Incest in folklore

Halga seducing his own daughter Yrsa, by Jenny Nyström (1895).

Incest in folklore is found in many countries and cultures in the world.


In Greek mythology, Zeus and Hera were brother and sister as well as husband and wife. They were the children of Cronus and Rhea (also married siblings). Cronus and Rhea, in turn, were children of Uranus and Gaia (a son who took his mother as consort, in some versions of the myth). Cronus and Rhea's siblings, the other Titans, were all also married siblings like Nyx and Erebus. Sea god Phorcys fathered many offspring by his sister Ceto. Myrrha committed incest with her father, Theias, and bore Adonis.

Sophocles' tragic play Oedipus the King features the ancient Greek king inadvertently consummating an incestuous relationship with his mother.

Persephone is the daughter of Demeter and her brother Zeus, and becomes the consort of her uncle Hades. Some legends indicate that her father impregnated her and begat Zagreus and the Iacchus version of Dionysus.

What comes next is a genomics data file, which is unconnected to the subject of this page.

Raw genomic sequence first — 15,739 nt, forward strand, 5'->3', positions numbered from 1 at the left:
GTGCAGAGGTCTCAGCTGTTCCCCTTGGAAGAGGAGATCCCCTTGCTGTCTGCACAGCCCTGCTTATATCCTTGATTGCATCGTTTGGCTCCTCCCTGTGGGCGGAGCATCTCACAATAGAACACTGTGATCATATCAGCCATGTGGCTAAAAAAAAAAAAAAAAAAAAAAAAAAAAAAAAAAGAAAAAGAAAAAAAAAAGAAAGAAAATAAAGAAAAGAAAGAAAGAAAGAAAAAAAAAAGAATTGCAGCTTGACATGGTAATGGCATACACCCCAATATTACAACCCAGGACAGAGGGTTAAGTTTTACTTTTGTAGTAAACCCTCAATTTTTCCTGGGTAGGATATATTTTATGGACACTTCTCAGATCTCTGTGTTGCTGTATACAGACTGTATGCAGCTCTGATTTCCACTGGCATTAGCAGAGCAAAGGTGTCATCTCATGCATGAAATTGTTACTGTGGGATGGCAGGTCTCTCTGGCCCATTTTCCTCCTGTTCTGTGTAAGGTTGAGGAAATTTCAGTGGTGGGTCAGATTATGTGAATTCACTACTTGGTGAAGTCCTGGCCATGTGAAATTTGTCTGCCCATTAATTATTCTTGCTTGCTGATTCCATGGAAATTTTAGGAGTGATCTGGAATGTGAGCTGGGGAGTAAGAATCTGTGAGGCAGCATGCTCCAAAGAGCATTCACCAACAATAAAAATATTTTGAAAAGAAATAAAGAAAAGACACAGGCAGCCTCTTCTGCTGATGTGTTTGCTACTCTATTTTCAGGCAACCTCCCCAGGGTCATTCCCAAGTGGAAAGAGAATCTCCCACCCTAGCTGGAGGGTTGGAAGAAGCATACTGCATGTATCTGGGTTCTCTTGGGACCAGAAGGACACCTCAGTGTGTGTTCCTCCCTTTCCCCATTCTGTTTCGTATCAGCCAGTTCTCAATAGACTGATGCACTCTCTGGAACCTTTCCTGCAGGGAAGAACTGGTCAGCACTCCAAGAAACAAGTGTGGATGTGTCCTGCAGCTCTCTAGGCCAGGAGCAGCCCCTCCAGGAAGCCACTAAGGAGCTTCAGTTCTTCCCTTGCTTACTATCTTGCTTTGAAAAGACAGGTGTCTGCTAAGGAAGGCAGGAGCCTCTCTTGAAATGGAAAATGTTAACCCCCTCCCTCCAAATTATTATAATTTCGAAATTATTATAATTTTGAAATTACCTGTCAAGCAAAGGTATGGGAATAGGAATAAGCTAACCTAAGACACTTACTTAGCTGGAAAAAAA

In Norse mythology, Loki accuses Freyr and Freyja of committing incest, in Lokasenna. He also says that Njörðr had Freyr with his sister. This is also indicated in the Ynglinga saga, which says that incest was traditional among the Vanir.

In Norse legends, the hero Sigmund and his sister Signy murdered her children and begot a son, Sinfjötli. When Sinfjötli had grown up, he and Sigmund murdered Signy's husband Siggeir. The element of incest also appears in the version of the story used in Wagner's opera-cycle Der Ring des Nibelungen, in which Siegfried is the offspring of Siegmund and his sister Sieglinde.

The legendary Danish king Hrólfr kraki was born from an incestuous union of Halgi and Yrsa.


In Egyptian mythology, the gods frequently married their siblings. For example, Shu and Tefnut are brother and sister and they produced another pair of gods, Geb and Nut. Their children were Isis, Osiris, Set and Nephthys; Isis married Osiris, and Set with Nephthys.


In Chinese mythology, Fu Xi was a god-king who took his sister Nüwa as his bride.